Explore our collection of Open Education Policies

Explore our collection

When looking at data collections, one should always keep in mind that “the map is not the territory”. Even though we are continuously working on making the OE Policy Registry as comprehensive and complete as possible, we cannot guarantee that all currently existing policies are actually included. We are therefore dealing with approximations, which are as precise as possible but not with scientific truth.

Providing data on a global scope needs to be a collective endeavour. If you are aware of policies, which are not included in the registry yet, please add it to the Registry or share it with us!

By clicking on the segments of the charts you will be directed to the related entries in the OE Policy Registry. This allows you to verify each chart directly. This functionality also makes it possible using the charts to browse through the provided data set. All search results can be drilled down in the policy registry by setting additional filters allowing you to receive insights specifically on your topic of interest. You can also directly search within the OE Policy Registry.


While policy-making denotes processes with significant relevance for our lives it might be surprising to learn that even experts often do not agree on what a policy actually is.

The OE Policy Registry collects documents which either explicitly claim to be policies or are, according to our experience, indicators of the existence of a policy.

It aims to address the whole policy cycle by collecting policy design documents, strategic documents and recommendations, alongside with funding schemes and legislations.

The effectiveness of a policy is quite difficult to measure, but it can be stated that a policy is only effective, if it triggers or forsters additional activities such as the implementations of projects, which ultimately lead to the provision of open learning materials and infrastructure or to the implementation of open educational practices.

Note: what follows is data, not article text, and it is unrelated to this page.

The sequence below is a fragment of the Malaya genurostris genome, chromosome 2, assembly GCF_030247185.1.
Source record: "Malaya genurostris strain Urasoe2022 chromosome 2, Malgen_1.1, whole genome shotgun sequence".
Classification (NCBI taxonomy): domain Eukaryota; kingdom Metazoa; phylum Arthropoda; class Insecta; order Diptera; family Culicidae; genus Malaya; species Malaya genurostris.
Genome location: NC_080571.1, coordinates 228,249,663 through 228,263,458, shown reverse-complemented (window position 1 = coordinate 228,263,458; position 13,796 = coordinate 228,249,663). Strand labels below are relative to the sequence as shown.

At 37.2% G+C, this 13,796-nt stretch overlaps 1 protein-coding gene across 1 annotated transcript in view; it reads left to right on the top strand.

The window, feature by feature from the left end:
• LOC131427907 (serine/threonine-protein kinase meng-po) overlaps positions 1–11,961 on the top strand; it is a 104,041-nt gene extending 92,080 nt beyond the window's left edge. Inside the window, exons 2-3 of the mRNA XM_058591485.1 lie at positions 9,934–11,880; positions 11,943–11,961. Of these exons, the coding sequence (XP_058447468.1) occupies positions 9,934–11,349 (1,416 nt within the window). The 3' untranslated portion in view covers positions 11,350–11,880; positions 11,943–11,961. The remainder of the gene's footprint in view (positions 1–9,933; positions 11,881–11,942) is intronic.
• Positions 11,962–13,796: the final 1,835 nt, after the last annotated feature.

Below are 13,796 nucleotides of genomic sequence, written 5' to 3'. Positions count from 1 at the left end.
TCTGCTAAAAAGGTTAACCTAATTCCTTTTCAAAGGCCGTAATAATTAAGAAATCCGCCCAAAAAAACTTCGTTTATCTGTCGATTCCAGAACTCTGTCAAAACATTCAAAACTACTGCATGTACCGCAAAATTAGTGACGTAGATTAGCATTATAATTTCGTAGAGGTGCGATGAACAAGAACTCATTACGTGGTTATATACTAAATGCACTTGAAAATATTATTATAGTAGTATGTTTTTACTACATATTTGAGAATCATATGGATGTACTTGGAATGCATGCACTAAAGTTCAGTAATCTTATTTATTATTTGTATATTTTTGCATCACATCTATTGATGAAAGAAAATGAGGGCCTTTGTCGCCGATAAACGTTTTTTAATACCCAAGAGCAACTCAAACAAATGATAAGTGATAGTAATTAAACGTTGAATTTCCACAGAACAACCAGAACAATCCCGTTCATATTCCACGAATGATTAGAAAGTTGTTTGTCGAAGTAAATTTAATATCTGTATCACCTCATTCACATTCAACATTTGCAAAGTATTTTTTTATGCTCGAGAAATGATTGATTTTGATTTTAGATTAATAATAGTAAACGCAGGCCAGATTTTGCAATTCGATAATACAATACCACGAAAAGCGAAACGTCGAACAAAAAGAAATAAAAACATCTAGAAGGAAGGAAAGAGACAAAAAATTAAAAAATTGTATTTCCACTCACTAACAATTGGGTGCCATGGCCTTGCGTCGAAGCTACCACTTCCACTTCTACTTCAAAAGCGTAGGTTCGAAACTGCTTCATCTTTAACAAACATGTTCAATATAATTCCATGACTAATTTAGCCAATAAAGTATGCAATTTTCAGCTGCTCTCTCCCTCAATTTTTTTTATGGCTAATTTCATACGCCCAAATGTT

By embedding the OE Policy Registry in the OER World Map it is possible to collect additional information about the context of a policy, e.g. by recording projects or services and linking them to policies if necessary.

Relating data from the registry with data from the World Map confirms that countries which do have many OE/OER policies do have many OER repositories as well.


OE policy-making happens at different political levels.

Most policies can be found at governmental level. While in some countries education falls under the responsibility of the federal government, it is the responsibility of the states in other countries.

Policy-making is also a common approach for Universities and other Higher Education Institutions.

Multi-National policies occur less frequently, but like the recently adopted UNESCO Recommendation on OER can have a strong impact on the development of OE.


Open education Policies can have different scopes depending on their main objective. In most cases we can observe dedicated OE/OER Policies, which focus exclusively on OE/OER.

However, there are policies which only include sections addressing OE/OER. Building on a classification developed by JRC following constellations can be observed:

  • Educational Policies with an OE/OER component
  • Openness policies with an OE/OER component
  • ICT policies with an OE/OER component
  • Labour market policies with an OE/OER component

The OE Policy Registry includes both dedicated OE Policies as well as other policies that include sections on OE/OER.


OE policies cover every educational sector, but due to its independent nature, the higher education sector has the largest number of policies. Schools normally do not tend to develop institutional policies, and most of the school level policies are developed at national or state level.

While a huge share of the included policies can be clearly assigned to a single education sector, many other policies are cross sectoral in the sense, that several sectors are regulated.


While all policies aim to promote OE and/or OER, their addressed dimensions may vary in individual cases.

While some policies focus on one dimension, other policies may address several thematic areas at once..

Depending on the dimensions addressed and their specific combination it is possible to define different profiles of policies.

A large number of policies address either the creation of content, or measures to widen access to education, sometimes addressing special disadvantaged groups.